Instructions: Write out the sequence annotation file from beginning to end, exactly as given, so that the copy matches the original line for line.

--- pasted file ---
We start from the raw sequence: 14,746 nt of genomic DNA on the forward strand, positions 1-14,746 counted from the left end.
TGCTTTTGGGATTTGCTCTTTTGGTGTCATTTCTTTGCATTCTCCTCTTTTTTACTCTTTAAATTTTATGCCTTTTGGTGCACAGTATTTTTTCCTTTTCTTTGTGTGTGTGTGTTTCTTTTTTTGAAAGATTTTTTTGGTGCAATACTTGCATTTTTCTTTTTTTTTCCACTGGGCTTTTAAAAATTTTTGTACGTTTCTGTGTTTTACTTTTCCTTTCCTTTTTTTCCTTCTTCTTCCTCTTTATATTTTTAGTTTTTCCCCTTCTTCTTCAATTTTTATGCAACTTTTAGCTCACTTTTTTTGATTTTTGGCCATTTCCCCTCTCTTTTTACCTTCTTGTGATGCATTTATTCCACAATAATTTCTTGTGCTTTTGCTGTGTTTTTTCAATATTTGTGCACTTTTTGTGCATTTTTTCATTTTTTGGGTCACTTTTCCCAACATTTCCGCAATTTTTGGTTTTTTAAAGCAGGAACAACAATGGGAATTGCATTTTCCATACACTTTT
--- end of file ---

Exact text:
We start from the raw sequence: 14,746 nt of genomic DNA on the forward strand, positions 1-14,746 counted from the left end.
TGCTTTTGGGATTTGCTCTTTTGGTGTCATTTCTTTGCATTCTCCTCTTTTTTACTCTTTAAATTTTATGCCTTTTGGTGCACAGTATTTTTTCCTTTTCTTTGTGTGTGTGTGTTTCTTTTTTTGAAAGATTTTTTTGGTGCAATACTTGCATTTTTCTTTTTTTTTCCACTGGGCTTTTAAAAATTTTTGTACGTTTCTGTGTTTTACTTTTCCTTTCCTTTTTTTCCTTCTTCTTCCTCTTTATATTTTTAGTTTTTCCCCTTCTTCTTCAATTTTTATGCAACTTTTAGCTCACTTTTTTTGATTTTTGGCCATTTCCCCTCTCTTTTTACCTTCTTGTGATGCATTTATTCCACAATAATTTCTTGTGCTTTTGCTGTGTTTTTTCAATATTTGTGCACTTTTTGTGCATTTTTTCATTTTTTGGGTCACTTTTCCCAACATTTCCGCAATTTTTGGTTTTTTAAAGCAGGAACAACAATGGGAATTGCATTTTCCATACACTTTT